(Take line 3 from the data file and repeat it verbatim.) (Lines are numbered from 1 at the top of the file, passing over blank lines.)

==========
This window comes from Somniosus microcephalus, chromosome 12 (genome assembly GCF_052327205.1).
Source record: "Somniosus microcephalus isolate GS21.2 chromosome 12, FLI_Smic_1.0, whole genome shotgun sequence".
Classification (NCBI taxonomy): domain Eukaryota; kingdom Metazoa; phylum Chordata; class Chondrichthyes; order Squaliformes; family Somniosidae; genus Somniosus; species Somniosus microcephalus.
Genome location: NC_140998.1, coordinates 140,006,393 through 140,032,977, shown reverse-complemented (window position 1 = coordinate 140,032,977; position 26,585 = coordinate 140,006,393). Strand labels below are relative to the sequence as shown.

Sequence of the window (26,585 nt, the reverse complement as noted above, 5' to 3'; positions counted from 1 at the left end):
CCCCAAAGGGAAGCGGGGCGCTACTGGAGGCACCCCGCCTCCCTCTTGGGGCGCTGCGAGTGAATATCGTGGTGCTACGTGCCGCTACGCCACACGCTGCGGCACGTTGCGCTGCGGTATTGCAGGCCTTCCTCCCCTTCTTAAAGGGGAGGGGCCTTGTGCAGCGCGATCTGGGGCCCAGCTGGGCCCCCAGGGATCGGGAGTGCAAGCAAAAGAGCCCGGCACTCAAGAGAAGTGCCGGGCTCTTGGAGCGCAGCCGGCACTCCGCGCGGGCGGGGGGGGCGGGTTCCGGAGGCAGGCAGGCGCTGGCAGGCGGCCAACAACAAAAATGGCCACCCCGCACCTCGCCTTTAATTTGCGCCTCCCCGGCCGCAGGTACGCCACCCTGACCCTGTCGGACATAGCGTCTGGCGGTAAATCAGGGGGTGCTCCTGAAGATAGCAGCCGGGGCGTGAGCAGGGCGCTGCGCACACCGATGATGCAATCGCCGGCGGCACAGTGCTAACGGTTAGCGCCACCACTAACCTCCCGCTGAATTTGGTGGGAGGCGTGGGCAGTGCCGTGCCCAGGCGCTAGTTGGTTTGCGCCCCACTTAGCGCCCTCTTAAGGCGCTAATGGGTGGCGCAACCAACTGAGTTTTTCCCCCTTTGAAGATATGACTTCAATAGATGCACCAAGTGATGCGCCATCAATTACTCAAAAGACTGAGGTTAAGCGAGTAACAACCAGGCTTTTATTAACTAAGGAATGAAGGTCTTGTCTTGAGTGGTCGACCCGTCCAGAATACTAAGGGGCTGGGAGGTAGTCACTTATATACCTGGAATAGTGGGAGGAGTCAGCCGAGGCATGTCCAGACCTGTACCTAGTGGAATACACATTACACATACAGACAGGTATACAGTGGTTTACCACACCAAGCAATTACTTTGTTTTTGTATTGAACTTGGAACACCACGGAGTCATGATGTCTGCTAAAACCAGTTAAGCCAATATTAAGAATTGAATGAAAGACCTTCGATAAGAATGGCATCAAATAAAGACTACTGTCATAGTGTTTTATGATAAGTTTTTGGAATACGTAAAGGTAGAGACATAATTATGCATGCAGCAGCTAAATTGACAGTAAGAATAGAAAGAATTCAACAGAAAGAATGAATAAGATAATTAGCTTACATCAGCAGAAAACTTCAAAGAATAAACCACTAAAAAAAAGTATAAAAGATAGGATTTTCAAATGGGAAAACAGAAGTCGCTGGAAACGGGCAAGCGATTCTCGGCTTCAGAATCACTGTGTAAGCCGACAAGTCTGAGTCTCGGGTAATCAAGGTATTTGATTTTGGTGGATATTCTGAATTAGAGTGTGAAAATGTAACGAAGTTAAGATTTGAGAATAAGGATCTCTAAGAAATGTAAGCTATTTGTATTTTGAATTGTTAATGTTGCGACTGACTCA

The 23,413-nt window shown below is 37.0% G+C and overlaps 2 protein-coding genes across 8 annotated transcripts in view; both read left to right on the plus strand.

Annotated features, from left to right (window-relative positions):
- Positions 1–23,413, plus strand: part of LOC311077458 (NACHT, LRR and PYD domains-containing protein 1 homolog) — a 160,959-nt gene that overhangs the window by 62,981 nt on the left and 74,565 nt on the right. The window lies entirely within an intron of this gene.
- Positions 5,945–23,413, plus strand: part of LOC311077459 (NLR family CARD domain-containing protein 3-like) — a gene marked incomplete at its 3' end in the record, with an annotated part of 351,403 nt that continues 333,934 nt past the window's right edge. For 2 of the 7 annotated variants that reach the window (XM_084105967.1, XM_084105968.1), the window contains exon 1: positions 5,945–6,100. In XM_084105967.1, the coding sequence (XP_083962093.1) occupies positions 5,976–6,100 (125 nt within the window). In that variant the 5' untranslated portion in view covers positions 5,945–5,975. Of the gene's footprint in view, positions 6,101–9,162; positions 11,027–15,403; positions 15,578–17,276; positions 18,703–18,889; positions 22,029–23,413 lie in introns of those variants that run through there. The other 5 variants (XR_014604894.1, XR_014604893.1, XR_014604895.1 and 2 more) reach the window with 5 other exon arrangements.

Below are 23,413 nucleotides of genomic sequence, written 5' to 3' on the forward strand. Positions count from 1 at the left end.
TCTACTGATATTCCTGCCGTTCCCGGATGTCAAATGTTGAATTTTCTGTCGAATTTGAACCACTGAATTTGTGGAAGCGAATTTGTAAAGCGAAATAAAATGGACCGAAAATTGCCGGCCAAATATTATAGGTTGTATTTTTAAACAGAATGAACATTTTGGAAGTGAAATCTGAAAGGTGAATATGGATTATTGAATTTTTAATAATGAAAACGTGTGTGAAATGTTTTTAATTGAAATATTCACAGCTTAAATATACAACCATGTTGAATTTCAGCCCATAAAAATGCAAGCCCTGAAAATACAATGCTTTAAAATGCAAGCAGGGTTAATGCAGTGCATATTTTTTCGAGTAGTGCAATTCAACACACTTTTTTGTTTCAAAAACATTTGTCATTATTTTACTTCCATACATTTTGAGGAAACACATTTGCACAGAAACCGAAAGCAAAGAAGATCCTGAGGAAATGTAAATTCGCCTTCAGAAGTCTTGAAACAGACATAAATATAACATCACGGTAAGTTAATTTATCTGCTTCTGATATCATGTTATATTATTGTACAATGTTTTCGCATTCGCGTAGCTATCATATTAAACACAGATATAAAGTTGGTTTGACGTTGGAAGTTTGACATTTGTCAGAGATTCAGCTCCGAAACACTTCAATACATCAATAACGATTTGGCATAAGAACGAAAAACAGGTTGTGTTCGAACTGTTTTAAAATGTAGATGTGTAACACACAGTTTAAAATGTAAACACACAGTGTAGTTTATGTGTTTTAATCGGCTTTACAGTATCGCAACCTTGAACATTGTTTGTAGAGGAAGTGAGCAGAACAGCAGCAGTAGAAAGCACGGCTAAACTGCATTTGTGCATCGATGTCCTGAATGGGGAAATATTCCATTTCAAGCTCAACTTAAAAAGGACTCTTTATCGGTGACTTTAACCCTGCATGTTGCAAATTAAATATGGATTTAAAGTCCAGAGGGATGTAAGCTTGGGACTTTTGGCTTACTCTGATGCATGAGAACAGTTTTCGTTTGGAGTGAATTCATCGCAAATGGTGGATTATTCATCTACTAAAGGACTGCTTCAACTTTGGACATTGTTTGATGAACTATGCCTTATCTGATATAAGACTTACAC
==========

Classification (NCBI taxonomy): domain Eukaryota; kingdom Metazoa; phylum Chordata; class Chondrichthyes; order Squaliformes; family Somniosidae; genus Somniosus; species Somniosus microcephalus.